Policy-Controlled Cryptographic Key Release


Dennis K. Branstad and David A. McGrew
Affiliation: Trusted Information Systems, Inc.
Abstract: In early 1995, Trusted Information Systems, in conjunction with four individuals from academia and industry, proposed to design and develop a language and system for use by individuals or their organizations to specify policies for controlling the release (temporary use or permanent transfer) of their cryptographic keys. Work has recently begun on a DARPA Policy-Controlled Cryptographic Key Release research contract for specifying and enforcing certain aspects of information protection and use in a range of commercial and unclassified military applications.

The Key-Release Policy (KRP: short title) project is developing a dynamic, policy-based automated system for cryptographic key release (distribution or use). Real and hypothetical requirements for specifying the conditions (i.e., events) under which a cryptographic key shall be released are currently being collected. A language is being defined to specify these conditions, with inputs from users, managers, and others having responsibility for the protection of information. The language will allow for the establishment, dis-establishment, and delegation of access permissions that can be assured by controlling an encryption or signature key.

Systems are being designed for automatically and accountably enforcing the policies, and analyzing the policies for completeness, consistency, and correctness. Formal methods will be used to the greatest feasible extent. Automated verification will be used where possible with requests for human resolution made when ambiguous, inconsistent, or mutually exclusive policy statements are made for the release of a key. Emphasis is being placed on simple user-system interfaces, with translations from human understandable language to machine enforceable language.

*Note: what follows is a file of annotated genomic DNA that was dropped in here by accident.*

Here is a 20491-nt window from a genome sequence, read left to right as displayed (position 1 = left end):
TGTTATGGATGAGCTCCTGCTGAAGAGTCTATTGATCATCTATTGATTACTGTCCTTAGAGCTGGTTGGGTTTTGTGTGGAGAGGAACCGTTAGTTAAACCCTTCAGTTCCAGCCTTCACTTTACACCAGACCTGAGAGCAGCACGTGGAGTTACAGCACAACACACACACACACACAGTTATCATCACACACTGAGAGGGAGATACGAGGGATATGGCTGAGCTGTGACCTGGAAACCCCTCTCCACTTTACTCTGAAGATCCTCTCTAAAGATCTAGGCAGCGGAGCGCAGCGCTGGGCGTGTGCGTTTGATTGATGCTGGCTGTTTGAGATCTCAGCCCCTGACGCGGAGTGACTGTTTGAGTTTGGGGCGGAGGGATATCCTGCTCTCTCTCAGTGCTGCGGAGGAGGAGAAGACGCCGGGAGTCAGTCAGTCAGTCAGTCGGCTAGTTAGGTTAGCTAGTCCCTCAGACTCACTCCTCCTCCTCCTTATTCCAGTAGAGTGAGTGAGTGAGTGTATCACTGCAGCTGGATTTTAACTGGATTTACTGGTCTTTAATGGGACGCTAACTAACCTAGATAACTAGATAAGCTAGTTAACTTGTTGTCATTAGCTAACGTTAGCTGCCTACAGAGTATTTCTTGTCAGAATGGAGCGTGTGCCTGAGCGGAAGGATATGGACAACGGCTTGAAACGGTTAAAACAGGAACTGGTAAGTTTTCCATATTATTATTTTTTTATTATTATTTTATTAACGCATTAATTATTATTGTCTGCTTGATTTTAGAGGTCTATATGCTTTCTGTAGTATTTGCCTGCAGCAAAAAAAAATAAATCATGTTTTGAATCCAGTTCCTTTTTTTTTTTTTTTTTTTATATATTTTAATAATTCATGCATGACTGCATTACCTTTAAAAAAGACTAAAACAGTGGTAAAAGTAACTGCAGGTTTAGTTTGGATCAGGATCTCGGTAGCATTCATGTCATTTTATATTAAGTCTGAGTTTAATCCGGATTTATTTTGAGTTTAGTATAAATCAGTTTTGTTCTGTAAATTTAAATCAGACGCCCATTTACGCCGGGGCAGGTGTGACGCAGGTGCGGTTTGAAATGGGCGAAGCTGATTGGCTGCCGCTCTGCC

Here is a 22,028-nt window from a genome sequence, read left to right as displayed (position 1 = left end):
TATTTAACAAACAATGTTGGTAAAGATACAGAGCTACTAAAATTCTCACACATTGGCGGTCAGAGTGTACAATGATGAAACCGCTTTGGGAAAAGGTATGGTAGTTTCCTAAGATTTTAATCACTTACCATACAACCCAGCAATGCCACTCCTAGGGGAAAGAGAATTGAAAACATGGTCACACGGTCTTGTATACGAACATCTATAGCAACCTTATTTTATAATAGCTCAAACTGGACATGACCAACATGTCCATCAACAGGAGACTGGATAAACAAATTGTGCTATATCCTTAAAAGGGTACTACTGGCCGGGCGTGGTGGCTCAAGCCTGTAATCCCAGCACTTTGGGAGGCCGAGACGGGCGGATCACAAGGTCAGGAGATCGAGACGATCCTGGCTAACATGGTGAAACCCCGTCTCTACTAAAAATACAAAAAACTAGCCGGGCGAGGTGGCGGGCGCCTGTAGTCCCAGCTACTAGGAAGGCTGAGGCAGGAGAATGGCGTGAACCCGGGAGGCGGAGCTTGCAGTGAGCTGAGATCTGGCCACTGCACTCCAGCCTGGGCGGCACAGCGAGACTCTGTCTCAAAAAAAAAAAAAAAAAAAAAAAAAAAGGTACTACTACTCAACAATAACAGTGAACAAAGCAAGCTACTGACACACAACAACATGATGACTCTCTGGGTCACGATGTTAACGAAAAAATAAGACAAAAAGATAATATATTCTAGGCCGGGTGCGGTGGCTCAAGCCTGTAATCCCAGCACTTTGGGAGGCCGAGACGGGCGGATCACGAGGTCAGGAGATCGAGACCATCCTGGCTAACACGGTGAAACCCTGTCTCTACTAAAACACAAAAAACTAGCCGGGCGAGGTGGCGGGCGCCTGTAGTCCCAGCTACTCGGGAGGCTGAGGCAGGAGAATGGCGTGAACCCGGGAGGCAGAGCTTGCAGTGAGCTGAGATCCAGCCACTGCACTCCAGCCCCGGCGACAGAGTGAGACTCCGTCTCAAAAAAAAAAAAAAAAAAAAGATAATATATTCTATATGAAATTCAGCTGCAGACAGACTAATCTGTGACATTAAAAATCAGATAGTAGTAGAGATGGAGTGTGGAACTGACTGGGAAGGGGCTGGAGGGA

Burt Kaliski, Warwick Ford, Russ Housley, and Dorothy Denning are participating in the project. The works of Ford and Wiener on A Key Distribution Method for Object-Based Protection; Rivest and Lampson on SDSI; Blaze, Feigenbaum, and Lacy on Decentralized Trust Management; and Boneh and Lipton on A Revocable Backup System are being reviewed as relevant to the project. Other references, collaborators, and interested parties are being sought.

An experimental system is now being constructed in Secure Tcl, and PVS is being evaluated for analyzing key-release policies. Interfaces are being designed for use by individuals, managers, system administrators, and others who have responsibility or authority for information protection.

The presentation will outline the objectives of the project, current directions and status, and the anticipated schedule for the project.

For more information, see http://www.tis.com/docs/research/crypto/ckrpolicy.html"